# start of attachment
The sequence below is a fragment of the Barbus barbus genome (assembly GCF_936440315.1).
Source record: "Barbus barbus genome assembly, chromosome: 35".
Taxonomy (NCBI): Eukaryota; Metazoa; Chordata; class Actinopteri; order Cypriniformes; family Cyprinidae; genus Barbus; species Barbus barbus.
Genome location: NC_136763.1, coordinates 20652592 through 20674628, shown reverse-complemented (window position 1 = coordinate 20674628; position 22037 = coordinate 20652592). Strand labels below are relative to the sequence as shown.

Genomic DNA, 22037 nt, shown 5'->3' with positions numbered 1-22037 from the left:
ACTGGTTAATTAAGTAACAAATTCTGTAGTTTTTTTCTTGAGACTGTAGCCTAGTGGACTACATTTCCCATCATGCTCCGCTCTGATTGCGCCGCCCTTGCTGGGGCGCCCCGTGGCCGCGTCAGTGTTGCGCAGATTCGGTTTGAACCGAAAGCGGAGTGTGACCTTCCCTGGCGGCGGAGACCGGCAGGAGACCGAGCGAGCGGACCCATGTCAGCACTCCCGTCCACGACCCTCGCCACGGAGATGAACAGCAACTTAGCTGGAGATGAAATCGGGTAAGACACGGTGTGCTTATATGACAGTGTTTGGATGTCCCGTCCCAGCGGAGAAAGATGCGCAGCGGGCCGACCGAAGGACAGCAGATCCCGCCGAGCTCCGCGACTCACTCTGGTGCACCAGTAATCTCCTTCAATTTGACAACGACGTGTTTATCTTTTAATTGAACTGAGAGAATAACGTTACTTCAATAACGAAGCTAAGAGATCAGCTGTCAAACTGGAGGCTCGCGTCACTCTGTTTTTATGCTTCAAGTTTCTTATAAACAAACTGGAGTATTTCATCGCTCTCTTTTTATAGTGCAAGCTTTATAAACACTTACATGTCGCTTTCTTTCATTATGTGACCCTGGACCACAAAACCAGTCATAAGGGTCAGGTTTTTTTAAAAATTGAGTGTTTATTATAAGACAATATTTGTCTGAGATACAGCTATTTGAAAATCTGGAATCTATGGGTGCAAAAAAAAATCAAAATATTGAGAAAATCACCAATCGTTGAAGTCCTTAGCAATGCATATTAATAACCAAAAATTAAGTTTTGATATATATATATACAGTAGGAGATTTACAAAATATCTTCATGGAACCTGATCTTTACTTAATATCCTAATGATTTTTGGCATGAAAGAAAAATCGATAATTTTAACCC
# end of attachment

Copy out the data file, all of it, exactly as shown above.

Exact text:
The sequence below is a fragment of the Barbus barbus genome (assembly GCF_936440315.1).
Source record: "Barbus barbus genome assembly, chromosome: 35".
Taxonomy (NCBI): Eukaryota; Metazoa; Chordata; class Actinopteri; order Cypriniformes; family Cyprinidae; genus Barbus; species Barbus barbus.
Genome location: NC_136763.1, coordinates 20652592 through 20674628, shown reverse-complemented (window position 1 = coordinate 20674628; position 22037 = coordinate 20652592). Strand labels below are relative to the sequence as shown.

Genomic DNA, 22037 nt, shown 5'->3' with positions numbered 1-22037 from the left:
ACTGGTTAATTAAGTAACAAATTCTGTAGTTTTTTTCTTGAGACTGTAGCCTAGTGGACTACATTTCCCATCATGCTCCGCTCTGATTGCGCCGCCCTTGCTGGGGCGCCCCGTGGCCGCGTCAGTGTTGCGCAGATTCGGTTTGAACCGAAAGCGGAGTGTGACCTTCCCTGGCGGCGGAGACCGGCAGGAGACCGAGCGAGCGGACCCATGTCAGCACTCCCGTCCACGACCCTCGCCACGGAGATGAACAGCAACTTAGCTGGAGATGAAATCGGGTAAGACACGGTGTGCTTATATGACAGTGTTTGGATGTCCCGTCCCAGCGGAGAAAGATGCGCAGCGGGCCGACCGAAGGACAGCAGATCCCGCCGAGCTCCGCGACTCACTCTGGTGCACCAGTAATCTCCTTCAATTTGACAACGACGTGTTTATCTTTTAATTGAACTGAGAGAATAACGTTACTTCAATAACGAAGCTAAGAGATCAGCTGTCAAACTGGAGGCTCGCGTCACTCTGTTTTTATGCTTCAAGTTTCTTATAAACAAACTGGAGTATTTCATCGCTCTCTTTTTATAGTGCAAGCTTTATAAACACTTACATGTCGCTTTCTTTCATTATGTGACCCTGGACCACAAAACCAGTCATAAGGGTCAGGTTTTTTTAAAAATTGAGTGTTTATTATAAGACAATATTTGTCTGAGATACAGCTATTTGAAAATCTGGAATCTATGGGTGCAAAAAAAAATCAAAATATTGAGAAAATCACCAATCGTTGAAGTCCTTAGCAATGCATATTAATAACCAAAAATTAAGTTTTGATATATATATATACAGTAGGAGATTTACAAAATATCTTCATGGAACCTGATCTTTACTTAATATCCTAATGATTTTTGGCATGAAAGAAAAATCGATAATTTTAACCC